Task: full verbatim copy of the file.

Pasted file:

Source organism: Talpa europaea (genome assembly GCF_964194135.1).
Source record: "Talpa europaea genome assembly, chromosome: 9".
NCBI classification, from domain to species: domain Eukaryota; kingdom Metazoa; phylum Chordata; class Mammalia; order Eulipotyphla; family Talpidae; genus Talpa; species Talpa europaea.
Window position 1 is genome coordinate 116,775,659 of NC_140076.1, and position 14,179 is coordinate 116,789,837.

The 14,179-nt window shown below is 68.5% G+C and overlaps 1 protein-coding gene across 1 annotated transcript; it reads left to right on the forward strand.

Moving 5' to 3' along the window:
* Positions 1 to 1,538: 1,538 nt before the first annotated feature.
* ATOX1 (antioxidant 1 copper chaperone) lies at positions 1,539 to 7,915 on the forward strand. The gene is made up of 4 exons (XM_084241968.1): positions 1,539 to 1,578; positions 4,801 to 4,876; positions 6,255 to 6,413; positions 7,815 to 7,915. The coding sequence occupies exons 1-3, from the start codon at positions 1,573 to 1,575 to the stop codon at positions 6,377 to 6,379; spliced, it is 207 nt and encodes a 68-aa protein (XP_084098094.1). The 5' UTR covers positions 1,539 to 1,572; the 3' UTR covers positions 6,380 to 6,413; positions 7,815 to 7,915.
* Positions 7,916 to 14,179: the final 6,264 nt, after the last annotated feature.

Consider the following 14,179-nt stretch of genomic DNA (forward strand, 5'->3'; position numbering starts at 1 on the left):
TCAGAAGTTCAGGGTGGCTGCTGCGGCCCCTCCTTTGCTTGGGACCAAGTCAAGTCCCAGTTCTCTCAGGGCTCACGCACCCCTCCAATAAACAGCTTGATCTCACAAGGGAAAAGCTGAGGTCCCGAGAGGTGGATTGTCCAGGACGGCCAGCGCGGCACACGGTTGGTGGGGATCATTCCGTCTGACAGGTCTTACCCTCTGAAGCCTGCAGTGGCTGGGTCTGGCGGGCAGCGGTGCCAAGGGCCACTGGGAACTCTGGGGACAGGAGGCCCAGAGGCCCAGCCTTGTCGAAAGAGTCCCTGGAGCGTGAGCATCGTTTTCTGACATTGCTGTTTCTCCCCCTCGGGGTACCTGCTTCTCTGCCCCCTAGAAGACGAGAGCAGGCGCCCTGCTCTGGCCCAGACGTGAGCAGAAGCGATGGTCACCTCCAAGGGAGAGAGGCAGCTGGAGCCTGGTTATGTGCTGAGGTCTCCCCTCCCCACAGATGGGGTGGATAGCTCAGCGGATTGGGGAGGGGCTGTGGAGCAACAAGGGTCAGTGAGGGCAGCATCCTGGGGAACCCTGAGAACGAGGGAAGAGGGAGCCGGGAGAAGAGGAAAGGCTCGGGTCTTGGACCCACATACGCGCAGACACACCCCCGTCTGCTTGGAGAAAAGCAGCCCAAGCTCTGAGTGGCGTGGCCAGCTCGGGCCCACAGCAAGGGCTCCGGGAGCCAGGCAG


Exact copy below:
Source organism: Talpa europaea (genome assembly GCF_964194135.1).
Source record: "Talpa europaea genome assembly, chromosome: 9".
NCBI classification, from domain to species: domain Eukaryota; kingdom Metazoa; phylum Chordata; class Mammalia; order Eulipotyphla; family Talpidae; genus Talpa; species Talpa europaea.
Window position 1 is genome coordinate 116,775,659 of NC_140076.1, and position 14,179 is coordinate 116,789,837.

The 14,179-nt window shown below is 68.5% G+C and overlaps 1 protein-coding gene across 1 annotated transcript; it reads left to right on the forward strand.

Moving 5' to 3' along the window:
* Positions 1 to 1,538: 1,538 nt before the first annotated feature.
* ATOX1 (antioxidant 1 copper chaperone) lies at positions 1,539 to 7,915 on the forward strand. The gene is made up of 4 exons (XM_084241968.1): positions 1,539 to 1,578; positions 4,801 to 4,876; positions 6,255 to 6,413; positions 7,815 to 7,915. The coding sequence occupies exons 1-3, from the start codon at positions 1,573 to 1,575 to the stop codon at positions 6,377 to 6,379; spliced, it is 207 nt and encodes a 68-aa protein (XP_084098094.1). The 5' UTR covers positions 1,539 to 1,572; the 3' UTR covers positions 6,380 to 6,413; positions 7,815 to 7,915.
* Positions 7,916 to 14,179: the final 6,264 nt, after the last annotated feature.

Consider the following 14,179-nt stretch of genomic DNA (forward strand, 5'->3'; position numbering starts at 1 on the left):
TCAGAAGTTCAGGGTGGCTGCTGCGGCCCCTCCTTTGCTTGGGACCAAGTCAAGTCCCAGTTCTCTCAGGGCTCACGCACCCCTCCAATAAACAGCTTGATCTCACAAGGGAAAAGCTGAGGTCCCGAGAGGTGGATTGTCCAGGACGGCCAGCGCGGCACACGGTTGGTGGGGATCATTCCGTCTGACAGGTCTTACCCTCTGAAGCCTGCAGTGGCTGGGTCTGGCGGGCAGCGGTGCCAAGGGCCACTGGGAACTCTGGGGACAGGAGGCCCAGAGGCCCAGCCTTGTCGAAAGAGTCCCTGGAGCGTGAGCATCGTTTTCTGACATTGCTGTTTCTCCCCCTCGGGGTACCTGCTTCTCTGCCCCCTAGAAGACGAGAGCAGGCGCCCTGCTCTGGCCCAGACGTGAGCAGAAGCGATGGTCACCTCCAAGGGAGAGAGGCAGCTGGAGCCTGGTTATGTGCTGAGGTCTCCCCTCCCCACAGATGGGGTGGATAGCTCAGCGGATTGGGGAGGGGCTGTGGAGCAACAAGGGTCAGTGAGGGCAGCATCCTGGGGAACCCTGAGAACGAGGGAAGAGGGAGCCGGGAGAAGAGGAAAGGCTCGGGTCTTGGACCCACATACGCGCAGACACACCCCCGTCTGCTTGGAGAAAAGCAGCCCAAGCTCTGAGTGGCGTGGCCAGCTCGGGCCCACAGCAAGGGCTCCGGGAGCCAGGCAG